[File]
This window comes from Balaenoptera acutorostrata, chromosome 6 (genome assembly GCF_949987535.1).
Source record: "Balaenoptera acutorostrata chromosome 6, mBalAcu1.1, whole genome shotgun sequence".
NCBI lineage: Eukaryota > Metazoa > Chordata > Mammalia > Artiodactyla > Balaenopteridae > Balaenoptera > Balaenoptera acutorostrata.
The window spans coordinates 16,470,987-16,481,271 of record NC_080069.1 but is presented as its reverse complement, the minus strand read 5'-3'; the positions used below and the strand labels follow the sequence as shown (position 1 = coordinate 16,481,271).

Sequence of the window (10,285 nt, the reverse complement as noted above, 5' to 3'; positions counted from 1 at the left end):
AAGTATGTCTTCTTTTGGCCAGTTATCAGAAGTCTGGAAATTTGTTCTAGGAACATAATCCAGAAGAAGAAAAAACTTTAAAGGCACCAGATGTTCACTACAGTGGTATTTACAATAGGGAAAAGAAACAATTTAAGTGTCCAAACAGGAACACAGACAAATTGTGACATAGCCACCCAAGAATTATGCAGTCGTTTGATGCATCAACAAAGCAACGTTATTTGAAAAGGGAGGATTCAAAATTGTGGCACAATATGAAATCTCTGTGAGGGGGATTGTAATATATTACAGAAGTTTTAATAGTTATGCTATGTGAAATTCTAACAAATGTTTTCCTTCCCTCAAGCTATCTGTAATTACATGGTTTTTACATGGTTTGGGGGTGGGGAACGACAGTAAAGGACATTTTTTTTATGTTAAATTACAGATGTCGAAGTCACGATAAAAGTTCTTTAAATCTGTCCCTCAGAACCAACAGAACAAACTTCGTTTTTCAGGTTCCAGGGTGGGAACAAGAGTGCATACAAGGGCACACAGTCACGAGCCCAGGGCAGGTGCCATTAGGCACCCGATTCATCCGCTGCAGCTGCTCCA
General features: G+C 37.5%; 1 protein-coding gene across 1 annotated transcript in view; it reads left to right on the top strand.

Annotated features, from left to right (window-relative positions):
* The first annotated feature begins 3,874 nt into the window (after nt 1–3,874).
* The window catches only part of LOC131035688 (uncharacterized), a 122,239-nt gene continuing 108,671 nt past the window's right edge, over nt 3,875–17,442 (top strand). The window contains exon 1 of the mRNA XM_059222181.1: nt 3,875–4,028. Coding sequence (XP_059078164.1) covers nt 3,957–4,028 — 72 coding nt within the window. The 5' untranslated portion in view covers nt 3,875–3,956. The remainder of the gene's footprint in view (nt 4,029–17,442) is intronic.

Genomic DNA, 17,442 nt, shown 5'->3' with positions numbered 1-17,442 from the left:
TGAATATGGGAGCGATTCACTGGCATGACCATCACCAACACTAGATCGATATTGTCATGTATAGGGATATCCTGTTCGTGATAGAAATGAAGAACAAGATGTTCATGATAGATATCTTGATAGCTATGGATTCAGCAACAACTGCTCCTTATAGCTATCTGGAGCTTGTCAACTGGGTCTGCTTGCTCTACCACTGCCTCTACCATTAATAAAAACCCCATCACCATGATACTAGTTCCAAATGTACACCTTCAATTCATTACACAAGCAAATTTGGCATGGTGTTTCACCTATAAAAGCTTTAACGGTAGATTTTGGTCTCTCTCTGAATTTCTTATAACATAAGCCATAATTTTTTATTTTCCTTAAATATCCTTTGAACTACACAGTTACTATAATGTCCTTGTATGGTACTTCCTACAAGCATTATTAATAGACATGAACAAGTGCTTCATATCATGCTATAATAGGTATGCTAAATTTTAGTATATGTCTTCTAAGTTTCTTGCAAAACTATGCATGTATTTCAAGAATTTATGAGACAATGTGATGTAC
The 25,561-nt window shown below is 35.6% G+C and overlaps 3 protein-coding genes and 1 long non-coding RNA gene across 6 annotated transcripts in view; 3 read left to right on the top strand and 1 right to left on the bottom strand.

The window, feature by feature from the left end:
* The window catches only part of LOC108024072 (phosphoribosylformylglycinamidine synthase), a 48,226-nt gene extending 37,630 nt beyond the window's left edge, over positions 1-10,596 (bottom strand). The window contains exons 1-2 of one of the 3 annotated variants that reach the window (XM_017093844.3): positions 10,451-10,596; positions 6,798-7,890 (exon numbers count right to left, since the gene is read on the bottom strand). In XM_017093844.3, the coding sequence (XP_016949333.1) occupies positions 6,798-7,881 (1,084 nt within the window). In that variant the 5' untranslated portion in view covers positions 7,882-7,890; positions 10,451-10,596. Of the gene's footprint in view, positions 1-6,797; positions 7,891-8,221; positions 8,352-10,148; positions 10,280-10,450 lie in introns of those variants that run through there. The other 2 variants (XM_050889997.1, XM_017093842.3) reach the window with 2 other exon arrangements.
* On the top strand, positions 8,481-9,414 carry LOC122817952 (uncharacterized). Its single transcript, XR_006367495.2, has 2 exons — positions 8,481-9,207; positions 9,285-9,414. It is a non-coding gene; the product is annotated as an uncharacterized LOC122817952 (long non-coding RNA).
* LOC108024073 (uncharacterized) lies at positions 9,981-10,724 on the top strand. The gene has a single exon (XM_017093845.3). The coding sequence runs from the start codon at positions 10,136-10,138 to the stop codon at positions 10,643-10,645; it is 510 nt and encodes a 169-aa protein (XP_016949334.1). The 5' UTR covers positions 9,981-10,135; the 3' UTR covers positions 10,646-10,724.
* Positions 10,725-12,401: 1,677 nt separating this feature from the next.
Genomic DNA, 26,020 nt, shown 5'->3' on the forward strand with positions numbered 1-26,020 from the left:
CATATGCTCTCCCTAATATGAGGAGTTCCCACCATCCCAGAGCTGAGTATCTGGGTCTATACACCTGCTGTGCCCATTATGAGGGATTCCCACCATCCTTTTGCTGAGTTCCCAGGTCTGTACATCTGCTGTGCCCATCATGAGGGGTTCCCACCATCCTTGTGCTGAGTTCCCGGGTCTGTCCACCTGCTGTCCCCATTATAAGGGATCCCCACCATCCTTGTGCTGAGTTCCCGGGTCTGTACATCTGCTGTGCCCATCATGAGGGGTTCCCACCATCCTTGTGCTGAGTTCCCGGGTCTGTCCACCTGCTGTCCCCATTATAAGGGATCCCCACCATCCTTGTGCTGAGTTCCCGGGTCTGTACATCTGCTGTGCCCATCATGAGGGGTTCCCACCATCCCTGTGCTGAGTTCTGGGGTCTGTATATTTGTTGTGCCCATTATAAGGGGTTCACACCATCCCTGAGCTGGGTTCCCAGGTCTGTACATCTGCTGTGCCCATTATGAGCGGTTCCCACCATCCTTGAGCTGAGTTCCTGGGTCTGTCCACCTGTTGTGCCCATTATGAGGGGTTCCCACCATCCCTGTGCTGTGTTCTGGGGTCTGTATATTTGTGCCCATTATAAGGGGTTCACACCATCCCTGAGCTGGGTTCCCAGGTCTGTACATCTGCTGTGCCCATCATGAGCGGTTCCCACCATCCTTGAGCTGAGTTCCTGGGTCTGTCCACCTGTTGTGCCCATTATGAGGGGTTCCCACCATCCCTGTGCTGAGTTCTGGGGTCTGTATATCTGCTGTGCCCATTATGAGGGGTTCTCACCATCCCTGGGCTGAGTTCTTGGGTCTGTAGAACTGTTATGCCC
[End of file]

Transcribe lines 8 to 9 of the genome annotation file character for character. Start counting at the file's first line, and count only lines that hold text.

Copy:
Annotated features, from left to right (window-relative positions):
* The first annotated feature begins 3,874 nt into the window (after nt 1–3,874).